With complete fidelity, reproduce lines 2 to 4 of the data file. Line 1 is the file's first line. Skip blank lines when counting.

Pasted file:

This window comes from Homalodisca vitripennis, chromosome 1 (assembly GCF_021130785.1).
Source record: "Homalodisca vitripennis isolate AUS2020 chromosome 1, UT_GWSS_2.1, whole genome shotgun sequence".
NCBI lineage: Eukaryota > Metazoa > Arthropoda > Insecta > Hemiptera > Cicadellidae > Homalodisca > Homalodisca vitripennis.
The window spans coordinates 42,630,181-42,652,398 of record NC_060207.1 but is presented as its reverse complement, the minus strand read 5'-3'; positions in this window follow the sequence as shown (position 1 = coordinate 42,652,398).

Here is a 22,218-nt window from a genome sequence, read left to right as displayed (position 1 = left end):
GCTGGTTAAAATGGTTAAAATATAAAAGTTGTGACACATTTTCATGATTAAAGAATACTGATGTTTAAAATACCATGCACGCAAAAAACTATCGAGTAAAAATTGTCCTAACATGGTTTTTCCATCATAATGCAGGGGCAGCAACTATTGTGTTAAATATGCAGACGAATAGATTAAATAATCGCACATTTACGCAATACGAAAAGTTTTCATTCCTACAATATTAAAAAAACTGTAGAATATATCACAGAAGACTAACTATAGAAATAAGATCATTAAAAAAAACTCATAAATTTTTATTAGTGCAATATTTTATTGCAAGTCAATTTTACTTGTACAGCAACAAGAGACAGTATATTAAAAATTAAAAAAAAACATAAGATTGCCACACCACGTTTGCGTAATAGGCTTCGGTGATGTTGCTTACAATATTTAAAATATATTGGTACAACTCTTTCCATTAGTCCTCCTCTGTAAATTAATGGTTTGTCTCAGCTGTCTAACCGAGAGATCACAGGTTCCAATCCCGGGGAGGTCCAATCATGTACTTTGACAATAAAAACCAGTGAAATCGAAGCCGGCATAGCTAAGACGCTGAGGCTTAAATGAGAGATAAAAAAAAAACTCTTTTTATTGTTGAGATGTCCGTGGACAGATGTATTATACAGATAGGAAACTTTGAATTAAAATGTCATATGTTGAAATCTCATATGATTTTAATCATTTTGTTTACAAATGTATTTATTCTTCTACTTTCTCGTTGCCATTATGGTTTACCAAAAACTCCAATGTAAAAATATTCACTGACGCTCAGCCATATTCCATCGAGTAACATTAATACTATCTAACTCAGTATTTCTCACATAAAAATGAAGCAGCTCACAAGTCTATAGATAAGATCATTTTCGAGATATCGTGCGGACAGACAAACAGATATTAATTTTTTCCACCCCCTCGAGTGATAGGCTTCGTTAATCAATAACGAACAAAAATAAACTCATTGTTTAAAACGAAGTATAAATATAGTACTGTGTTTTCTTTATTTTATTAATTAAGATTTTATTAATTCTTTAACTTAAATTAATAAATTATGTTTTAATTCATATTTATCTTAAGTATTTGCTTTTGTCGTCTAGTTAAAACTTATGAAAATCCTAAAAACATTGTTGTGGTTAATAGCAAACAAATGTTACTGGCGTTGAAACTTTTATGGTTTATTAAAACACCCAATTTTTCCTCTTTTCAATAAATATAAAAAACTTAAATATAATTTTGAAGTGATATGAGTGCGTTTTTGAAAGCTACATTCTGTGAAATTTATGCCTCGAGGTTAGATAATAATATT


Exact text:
Source record: "Homalodisca vitripennis isolate AUS2020 chromosome 1, UT_GWSS_2.1, whole genome shotgun sequence".
NCBI lineage: Eukaryota > Metazoa > Arthropoda > Insecta > Hemiptera > Cicadellidae > Homalodisca > Homalodisca vitripennis.
The window spans coordinates 42,630,181-42,652,398 of record NC_060207.1 but is presented as its reverse complement, the minus strand read 5'-3'; positions in this window follow the sequence as shown (position 1 = coordinate 42,652,398).